Cannabis can be photoacclimated at such a pace that you can reach extremely high levels of PPFD near the tail-end of the bloom growth stage (see Figure 1). Even then, it is critical to administer this level of high-intensity light in short, 12-hour cycles to ensure the plant receives full and uninterrupted cycles of darkness to properly develop its reproductive organs, e.g., flowers for cannabis. These light intensity levels will ensure the plant hits the proper DLI, so it will produce yields to its fullest potential, which is one of the most important factors many new growers underestimate when first taking on a new cannabis strain.

Figure 1. Recommended light schedule for cannabis across propagation, vegetative and flower stages of growth.


In addition to its ability to take on copious amounts of light, cannabis is also a particularly hardy plant, able to withstand vigorous handling and pruning. This hardiness does belie its need for a strict regimen of carbon dioxide enrichment to ensure it can efficiently drive photosynthesis.

All cannabis plants do have a point where light saturation becomes the limiting factor which impedes efficient photosynthesis, but oft en, inadequate CO2 supplementation is the primary limiting factor.

At ambient carbon dioxide levels of 300 to 400 ppm — normal CO2 levels in a non-enriched environment — carbon dioxide (Figure 2) quickly restricts photosynthetic activity in the typical greenhouse. Growing under high PPFD light, my team typically recommends supplementing CO2 to at least 800 ppm in the typical vegetative room, and anywhere from 700 to 1,200 ppm in a reproductive room (Figure 3). These recommendations, however, are based on appropriate ratios of all environmental factors, in addition to light intensity.

Figure 2. Influence of CO2 concentration on the rate of photosynthesis.

The most common problem we see when a grower begins using high-intensity lighting is not factoring in other environmental concerns, like CO2
supplementation. Th is is not the only limiting factor — HVAC, nutrition and strain selection are all variables that can drastically impact yield, plant quality and consistency — that is why the first environmental variable that I often recommend new cannabis growers test for is CO2.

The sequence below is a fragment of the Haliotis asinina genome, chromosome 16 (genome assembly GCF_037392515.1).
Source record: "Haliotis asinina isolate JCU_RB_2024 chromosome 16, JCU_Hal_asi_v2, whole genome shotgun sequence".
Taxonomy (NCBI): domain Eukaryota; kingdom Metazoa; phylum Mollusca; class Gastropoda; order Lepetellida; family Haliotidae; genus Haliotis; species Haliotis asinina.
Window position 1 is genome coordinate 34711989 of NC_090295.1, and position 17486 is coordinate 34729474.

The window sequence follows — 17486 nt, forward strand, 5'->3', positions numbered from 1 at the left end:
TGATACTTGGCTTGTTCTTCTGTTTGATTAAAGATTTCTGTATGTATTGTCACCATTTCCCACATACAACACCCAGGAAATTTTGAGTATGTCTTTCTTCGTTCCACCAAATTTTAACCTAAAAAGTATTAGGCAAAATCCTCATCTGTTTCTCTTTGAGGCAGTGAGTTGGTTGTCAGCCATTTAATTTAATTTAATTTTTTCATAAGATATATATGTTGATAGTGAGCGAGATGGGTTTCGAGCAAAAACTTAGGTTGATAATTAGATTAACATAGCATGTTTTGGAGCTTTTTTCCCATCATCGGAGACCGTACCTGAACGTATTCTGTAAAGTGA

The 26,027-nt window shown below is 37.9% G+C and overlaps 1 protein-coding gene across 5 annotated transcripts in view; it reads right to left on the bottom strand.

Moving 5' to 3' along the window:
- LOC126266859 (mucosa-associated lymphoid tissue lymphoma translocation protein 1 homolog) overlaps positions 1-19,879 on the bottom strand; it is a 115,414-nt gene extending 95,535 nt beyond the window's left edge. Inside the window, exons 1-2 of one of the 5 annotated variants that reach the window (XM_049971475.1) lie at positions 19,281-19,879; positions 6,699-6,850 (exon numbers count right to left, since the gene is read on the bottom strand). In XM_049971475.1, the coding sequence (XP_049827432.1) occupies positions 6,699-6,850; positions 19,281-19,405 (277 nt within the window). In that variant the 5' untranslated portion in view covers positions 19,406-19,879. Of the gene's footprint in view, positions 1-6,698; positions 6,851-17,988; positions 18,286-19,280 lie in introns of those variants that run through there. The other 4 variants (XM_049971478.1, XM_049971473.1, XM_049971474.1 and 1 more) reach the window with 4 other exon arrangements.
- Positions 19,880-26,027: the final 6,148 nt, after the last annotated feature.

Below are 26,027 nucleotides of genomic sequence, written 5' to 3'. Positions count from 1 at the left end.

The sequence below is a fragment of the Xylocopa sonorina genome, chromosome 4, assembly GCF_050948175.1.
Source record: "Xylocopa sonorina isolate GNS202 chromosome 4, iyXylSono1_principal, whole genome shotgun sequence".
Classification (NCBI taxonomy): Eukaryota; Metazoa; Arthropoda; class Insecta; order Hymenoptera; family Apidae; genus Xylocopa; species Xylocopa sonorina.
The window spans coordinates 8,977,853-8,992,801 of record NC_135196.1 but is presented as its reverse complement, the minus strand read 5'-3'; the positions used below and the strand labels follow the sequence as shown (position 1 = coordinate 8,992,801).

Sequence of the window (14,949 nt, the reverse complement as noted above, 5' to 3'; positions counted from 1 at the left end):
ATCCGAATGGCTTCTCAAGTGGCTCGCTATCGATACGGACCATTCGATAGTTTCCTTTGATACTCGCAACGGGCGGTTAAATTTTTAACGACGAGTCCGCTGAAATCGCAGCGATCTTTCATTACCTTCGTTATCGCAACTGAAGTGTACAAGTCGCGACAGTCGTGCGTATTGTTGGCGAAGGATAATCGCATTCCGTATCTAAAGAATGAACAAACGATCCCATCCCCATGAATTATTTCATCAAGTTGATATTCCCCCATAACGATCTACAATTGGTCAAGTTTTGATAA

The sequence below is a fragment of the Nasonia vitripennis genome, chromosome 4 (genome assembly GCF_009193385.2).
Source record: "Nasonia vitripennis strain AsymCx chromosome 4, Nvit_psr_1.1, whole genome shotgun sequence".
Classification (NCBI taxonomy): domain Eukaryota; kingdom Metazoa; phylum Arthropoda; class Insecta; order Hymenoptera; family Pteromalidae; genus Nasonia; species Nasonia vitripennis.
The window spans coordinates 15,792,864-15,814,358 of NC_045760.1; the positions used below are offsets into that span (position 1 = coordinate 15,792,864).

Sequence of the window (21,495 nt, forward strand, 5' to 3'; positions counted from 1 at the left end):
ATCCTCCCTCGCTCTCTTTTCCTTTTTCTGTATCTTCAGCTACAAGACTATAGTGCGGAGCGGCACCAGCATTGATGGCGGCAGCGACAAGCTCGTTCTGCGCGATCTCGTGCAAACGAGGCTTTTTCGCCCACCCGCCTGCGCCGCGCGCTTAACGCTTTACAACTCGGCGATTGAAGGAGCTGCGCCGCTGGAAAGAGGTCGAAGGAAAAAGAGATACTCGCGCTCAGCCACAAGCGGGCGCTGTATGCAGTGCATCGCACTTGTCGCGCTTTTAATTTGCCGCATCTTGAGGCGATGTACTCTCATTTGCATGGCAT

Figure 3. Recommended CO2 concentration (in parts per million) of cannabis with other common vegetables for reference.


The final thing I’ll touch on when discussing light scheduling for cannabis involves knowing what the end use of your crop will be.

The two primary markets for cannabis today revolve around either recreational or medicinal uses. While it’s fairly well-known THC is the primary metabolite responsible for the psychoactive eff ects that many recreational consumers look for, the recent discovery of cannabidiol (CBD) is not as well known. Preliminary medical research is attributing the composition of all cannabinoids, particularly CBD, as being the main ingredients in cannabis that are most beneficial from a medical standpoint. While some be lieve strains can be categorized as being primarily either THC or CBD producers, data suggests every strain of cannabis produces both metabolites to varying degrees.

The more important factor to account for is how THC and CBD concentrations develop at different times during a cannabis strains’ bloom schedule. Exact timing varies between strains, but metabolite measurements should be taken in between weeks six to nine of flower to track where in your bloom cycle you are hitting your target quality. This will greatly influence exactly when you will want to harvest the plant, as well as how your lighting should be adjusted just prior to harvest to ensure optimal metabolite production.

Travis Higginbotham

Travis Higginbotham is director of cultivation support with Fluence Bioengineering. For additional information, go to www.fluencebioengineering.com.

75 Applewood Drive, Suite A
P.O. Box 128
Sparta, MI 49345